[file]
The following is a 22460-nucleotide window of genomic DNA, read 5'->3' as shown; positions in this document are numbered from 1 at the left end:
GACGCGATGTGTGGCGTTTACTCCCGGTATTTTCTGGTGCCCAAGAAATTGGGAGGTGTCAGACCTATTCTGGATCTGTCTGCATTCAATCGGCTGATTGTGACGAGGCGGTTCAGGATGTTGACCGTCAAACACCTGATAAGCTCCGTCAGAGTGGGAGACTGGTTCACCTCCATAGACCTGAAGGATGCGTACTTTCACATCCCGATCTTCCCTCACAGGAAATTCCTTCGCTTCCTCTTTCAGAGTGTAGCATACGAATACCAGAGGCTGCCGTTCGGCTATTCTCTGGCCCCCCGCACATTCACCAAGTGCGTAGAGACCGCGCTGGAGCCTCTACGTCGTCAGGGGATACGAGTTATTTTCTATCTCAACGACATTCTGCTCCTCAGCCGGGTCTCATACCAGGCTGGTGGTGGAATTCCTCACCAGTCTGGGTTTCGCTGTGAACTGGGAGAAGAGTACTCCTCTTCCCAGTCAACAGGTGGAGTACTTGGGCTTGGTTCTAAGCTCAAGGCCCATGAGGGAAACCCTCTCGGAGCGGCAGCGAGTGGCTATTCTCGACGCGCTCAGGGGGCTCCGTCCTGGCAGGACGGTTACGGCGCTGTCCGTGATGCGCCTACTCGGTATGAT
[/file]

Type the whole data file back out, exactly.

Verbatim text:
The following is a 22460-nucleotide window of genomic DNA, read 5'->3' as shown; positions in this document are numbered from 1 at the left end:
GACGCGATGTGTGGCGTTTACTCCCGGTATTTTCTGGTGCCCAAGAAATTGGGAGGTGTCAGACCTATTCTGGATCTGTCTGCATTCAATCGGCTGATTGTGACGAGGCGGTTCAGGATGTTGACCGTCAAACACCTGATAAGCTCCGTCAGAGTGGGAGACTGGTTCACCTCCATAGACCTGAAGGATGCGTACTTTCACATCCCGATCTTCCCTCACAGGAAATTCCTTCGCTTCCTCTTTCAGAGTGTAGCATACGAATACCAGAGGCTGCCGTTCGGCTATTCTCTGGCCCCCCGCACATTCACCAAGTGCGTAGAGACCGCGCTGGAGCCTCTACGTCGTCAGGGGATACGAGTTATTTTCTATCTCAACGACATTCTGCTCCTCAGCCGGGTCTCATACCAGGCTGGTGGTGGAATTCCTCACCAGTCTGGGTTTCGCTGTGAACTGGGAGAAGAGTACTCCTCTTCCCAGTCAACAGGTGGAGTACTTGGGCTTGGTTCTAAGCTCAAGGCCCATGAGGGAAACCCTCTCGGAGCGGCAGCGAGTGGCTATTCTCGACGCGCTCAGGGGGCTCCGTCCTGGCAGGACGGTTACGGCGCTGTCCGTGATGCGCCTACTCGGTATGAT